San Diego’s regional planning agency is trying to figure out what the world will look like after the pandemic recedes as it drafts a 30-year transportation plan.
The 21-member San Diego Association of Governments is fleshing out a 30-year, $177 billion blueprint to build roughly 350 miles of rail, including underground tunnels and a central station in the city’s Midway District that was unveiled in August.
A panel discussed that future during Friday’s SANDAG board meeting.
A transportation policy expert told the board that it shouldn’t start any new multi-billion transportation projects within the next three to five years.
It will take at least that long to see consistency in post-pandemic traffic levels, so that transportation planners can accurately predict what level of traffic will return, said Bob Poole, director of Transportation Policy for the Reason Foundation, who spoke on the panel.
“I think it would be very unwise to commit to mega projects until the post-COVID trends result in consistent behavior,” Poole said.
Historically, SANDAG has used its five-year regional planning process to just update the list of projects funded by TransNet, the agency’s half-cent sales tax to fund transportation projects, but in this round it is trying to reimagine the regional transportation system, said Ray Major, SANDAG’s chief economist.
It involves calculating 30 years out on emissions and traffic patterns, Major said.
Before the pandemic, about 5% of the U.S. population worked from home, said Poole, who thinks that could grow to 15% to 20% even after the pandemic recedes.
“You see this already in terms of what is happening with office leasing,” Poole said.
In contrast, panelist Michael Manville, associate professor of urban planning at the UCLA Luskin Center, said though he believes some firms will offer work from home opportunities, he believes that work patterns will largely return to how it was before the pandemic as will traffic patterns. He added that it didn’t take long after the shutdown in March for traffic to return.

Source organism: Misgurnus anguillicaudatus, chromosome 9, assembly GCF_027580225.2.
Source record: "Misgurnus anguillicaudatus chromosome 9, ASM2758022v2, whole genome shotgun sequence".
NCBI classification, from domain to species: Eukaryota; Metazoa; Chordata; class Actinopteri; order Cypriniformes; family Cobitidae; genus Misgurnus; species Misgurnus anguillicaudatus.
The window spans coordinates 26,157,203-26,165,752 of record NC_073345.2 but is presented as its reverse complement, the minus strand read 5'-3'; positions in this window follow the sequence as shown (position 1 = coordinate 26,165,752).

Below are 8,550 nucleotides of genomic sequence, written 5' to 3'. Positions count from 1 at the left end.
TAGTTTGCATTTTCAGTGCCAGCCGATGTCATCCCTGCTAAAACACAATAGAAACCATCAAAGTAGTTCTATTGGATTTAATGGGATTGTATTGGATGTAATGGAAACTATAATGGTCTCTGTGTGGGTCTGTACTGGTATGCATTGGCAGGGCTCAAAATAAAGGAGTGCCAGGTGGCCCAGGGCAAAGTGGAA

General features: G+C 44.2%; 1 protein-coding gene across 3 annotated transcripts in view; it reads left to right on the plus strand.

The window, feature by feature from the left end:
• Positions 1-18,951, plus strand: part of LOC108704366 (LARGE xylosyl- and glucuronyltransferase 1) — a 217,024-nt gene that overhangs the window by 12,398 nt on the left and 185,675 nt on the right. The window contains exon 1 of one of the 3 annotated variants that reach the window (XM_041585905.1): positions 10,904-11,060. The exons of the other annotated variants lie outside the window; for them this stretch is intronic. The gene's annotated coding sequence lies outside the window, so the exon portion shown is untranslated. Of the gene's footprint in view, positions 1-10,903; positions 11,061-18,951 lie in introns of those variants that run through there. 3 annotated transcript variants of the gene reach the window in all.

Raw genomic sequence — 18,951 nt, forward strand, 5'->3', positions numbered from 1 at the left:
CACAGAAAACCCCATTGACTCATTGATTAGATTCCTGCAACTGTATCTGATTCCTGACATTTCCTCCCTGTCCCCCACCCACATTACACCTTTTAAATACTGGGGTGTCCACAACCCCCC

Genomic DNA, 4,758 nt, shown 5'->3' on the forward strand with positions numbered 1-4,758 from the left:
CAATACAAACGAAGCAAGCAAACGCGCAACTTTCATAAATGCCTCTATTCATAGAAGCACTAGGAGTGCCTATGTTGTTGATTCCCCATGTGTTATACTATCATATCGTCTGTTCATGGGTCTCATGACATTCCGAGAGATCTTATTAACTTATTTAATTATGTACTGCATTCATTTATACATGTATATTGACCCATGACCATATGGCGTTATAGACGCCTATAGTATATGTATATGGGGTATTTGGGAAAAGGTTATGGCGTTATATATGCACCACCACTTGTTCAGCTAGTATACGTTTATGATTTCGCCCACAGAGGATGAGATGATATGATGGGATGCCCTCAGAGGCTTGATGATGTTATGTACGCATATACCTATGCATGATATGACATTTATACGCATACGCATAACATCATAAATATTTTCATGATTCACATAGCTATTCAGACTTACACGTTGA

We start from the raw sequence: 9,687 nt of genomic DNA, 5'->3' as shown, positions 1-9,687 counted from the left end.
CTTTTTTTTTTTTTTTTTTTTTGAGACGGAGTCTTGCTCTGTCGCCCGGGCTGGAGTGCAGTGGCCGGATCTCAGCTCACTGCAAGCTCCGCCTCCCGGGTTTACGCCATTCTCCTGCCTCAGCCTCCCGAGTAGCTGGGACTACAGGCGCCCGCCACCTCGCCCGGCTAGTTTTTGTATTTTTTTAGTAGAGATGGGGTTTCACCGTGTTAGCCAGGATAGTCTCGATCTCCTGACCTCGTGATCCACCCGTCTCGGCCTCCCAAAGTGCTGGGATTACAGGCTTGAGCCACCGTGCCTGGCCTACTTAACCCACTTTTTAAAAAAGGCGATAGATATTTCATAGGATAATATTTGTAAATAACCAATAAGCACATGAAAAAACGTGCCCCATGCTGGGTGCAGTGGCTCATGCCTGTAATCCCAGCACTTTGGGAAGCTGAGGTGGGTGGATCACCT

“Though Zoom is great, so many companies have mentioned that it’s the unplanned interactions between employees that generate the best ideas,” Manville said.
Lawsuits from environmental groups and state mandates adopted in 2018 have spurred SANDAG to emphasize mass transit and other alternatives to individual cars. They are also trying to encompass all the changes technology has wrought like ridesharing and a future that would could bring more electric vehicles to the road.
The five-point proposal released in August would use 1) networking technology to manage traffic on major corridors, optimize car traffic and transit routing, 2) create new high-capacity transit routes, 3) create mobility hubs where people can quickly and easily transfer between different transportation options, 4) encourage rideshare, dockless vehicles and microtransit while embracing driverless vehicles and 5) use new technology and dynamic pricing to optimize the regional transportation system.
Panelists also explained various methods to fund the proposal from sales tax to congestion pricing; and fielded questions about how the board can trust revenue analysis, which has a history of being overstated.
“I think we need to be careful about what we approve and move forward on,” said Oceanside Councilman Christopher Rodgriguez, a SANDAG board member. “Taxpayers will pay the bill in the end. It’s important we insure that the assumptions we use to estimate revenues are accurate.”